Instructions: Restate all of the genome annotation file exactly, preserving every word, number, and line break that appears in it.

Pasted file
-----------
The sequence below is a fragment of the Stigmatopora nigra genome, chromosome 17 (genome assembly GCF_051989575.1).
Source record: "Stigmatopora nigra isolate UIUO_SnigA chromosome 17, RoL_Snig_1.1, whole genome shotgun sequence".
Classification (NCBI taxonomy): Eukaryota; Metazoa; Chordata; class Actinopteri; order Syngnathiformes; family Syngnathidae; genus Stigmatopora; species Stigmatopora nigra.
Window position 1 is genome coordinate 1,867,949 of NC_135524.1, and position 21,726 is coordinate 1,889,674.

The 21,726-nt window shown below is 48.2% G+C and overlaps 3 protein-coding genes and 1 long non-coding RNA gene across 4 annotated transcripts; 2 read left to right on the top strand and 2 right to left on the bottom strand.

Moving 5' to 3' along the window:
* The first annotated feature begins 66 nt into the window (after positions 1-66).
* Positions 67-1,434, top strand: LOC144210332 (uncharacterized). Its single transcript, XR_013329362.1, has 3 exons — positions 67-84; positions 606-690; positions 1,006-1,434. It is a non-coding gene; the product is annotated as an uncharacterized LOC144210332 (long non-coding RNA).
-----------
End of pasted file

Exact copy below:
The sequence below is a fragment of the Stigmatopora nigra genome, chromosome 17 (genome assembly GCF_051989575.1).
Source record: "Stigmatopora nigra isolate UIUO_SnigA chromosome 17, RoL_Snig_1.1, whole genome shotgun sequence".
Classification (NCBI taxonomy): Eukaryota; Metazoa; Chordata; class Actinopteri; order Syngnathiformes; family Syngnathidae; genus Stigmatopora; species Stigmatopora nigra.
Window position 1 is genome coordinate 1,867,949 of NC_135524.1, and position 21,726 is coordinate 1,889,674.

The 21,726-nt window shown below is 48.2% G+C and overlaps 3 protein-coding genes and 1 long non-coding RNA gene across 4 annotated transcripts; 2 read left to right on the top strand and 2 right to left on the bottom strand.

Moving 5' to 3' along the window:
* The first annotated feature begins 66 nt into the window (after positions 1-66).
* Positions 67-1,434, top strand: LOC144210332 (uncharacterized). Its single transcript, XR_013329362.1, has 3 exons — positions 67-84; positions 606-690; positions 1,006-1,434. It is a non-coding gene; the product is annotated as an uncharacterized LOC144210332 (long non-coding RNA).